The historical-grammatical method of exegesis helps us to try and get a more accurate understanding of the first two stages of transmission so that the interpretation made at the last stage of transmission can be best informed.

Latter-day Saints are admonished to seek to understand scripture in its original context. Scripture contains several admonitions to not wrest it.[9]

President Brigham Young stated:

Do you read the Scriptures, my brethren and sisters, as though you were writing them a thousand, two thousand, or five thousand years ago? Do you read them as though you stood in the place of the men who wrote them? If you do not feel thus, it is your privilege to do so, that you may be as familiar with the spirit and meaning of the written word of God as you are with your daily walk and conversation, or as you are with your workmen or with your households. You may understand what the Prophets understood and thought—what they designed and planned to bring forth to their brethren for their good.” Journal of Discourses 7: 333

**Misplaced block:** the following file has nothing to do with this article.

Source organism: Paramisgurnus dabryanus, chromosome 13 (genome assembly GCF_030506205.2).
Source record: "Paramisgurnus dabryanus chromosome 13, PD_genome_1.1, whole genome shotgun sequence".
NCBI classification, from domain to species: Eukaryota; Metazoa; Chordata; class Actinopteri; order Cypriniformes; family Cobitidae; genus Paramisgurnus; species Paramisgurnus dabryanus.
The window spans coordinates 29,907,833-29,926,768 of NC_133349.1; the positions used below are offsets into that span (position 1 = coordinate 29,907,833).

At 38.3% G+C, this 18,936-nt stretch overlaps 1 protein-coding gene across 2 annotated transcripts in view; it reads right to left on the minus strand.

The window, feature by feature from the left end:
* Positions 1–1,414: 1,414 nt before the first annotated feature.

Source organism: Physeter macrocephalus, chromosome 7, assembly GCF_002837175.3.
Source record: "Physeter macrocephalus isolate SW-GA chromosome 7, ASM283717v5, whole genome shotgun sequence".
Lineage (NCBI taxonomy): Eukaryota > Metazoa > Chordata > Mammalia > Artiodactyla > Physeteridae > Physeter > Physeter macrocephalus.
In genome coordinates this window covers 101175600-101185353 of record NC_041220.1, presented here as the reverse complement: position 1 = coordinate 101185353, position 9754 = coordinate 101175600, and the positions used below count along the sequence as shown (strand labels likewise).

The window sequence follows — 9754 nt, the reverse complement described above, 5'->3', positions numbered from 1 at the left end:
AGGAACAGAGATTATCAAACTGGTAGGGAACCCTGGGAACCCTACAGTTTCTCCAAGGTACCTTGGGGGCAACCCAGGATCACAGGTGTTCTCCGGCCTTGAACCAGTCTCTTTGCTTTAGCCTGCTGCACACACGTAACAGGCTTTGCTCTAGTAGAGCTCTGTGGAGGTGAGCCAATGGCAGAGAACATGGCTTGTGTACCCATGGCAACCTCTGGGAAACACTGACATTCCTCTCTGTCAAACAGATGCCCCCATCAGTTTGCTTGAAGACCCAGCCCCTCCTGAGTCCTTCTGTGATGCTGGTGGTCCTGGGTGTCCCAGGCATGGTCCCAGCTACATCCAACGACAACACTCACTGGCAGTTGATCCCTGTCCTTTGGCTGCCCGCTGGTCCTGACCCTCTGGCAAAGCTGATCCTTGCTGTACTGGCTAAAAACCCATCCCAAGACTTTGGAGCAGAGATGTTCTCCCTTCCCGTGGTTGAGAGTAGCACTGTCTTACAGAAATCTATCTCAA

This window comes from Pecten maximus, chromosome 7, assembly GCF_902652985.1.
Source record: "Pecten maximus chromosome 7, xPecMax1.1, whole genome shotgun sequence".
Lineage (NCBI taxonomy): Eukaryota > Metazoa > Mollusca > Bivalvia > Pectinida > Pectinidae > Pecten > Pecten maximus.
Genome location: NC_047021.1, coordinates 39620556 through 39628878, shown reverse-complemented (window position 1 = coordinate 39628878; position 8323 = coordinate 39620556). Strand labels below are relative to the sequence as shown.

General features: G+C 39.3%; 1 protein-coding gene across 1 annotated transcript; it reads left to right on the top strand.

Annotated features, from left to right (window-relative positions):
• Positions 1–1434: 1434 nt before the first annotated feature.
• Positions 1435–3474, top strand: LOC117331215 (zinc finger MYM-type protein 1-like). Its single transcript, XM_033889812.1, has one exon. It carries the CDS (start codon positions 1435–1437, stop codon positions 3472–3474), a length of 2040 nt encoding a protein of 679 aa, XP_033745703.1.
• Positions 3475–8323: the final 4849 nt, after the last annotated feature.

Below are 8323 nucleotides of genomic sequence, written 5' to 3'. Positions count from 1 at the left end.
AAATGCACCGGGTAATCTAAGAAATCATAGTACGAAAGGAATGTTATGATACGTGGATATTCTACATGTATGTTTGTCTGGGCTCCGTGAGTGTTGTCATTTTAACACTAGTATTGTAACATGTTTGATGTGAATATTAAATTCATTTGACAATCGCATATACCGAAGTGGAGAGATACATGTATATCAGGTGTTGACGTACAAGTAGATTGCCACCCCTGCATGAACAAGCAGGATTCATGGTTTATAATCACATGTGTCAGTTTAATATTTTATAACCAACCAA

To perform historical grammatical exegesis, one should seek to establish four types of context for scripture: generical, historical, textual, and linguistic.

  1. Generical: Scripture has many genres of writing. There is legal code, historical texts, narratives, poetry, and more. Understanding the genre of scripture can help us in interpreting that scripture.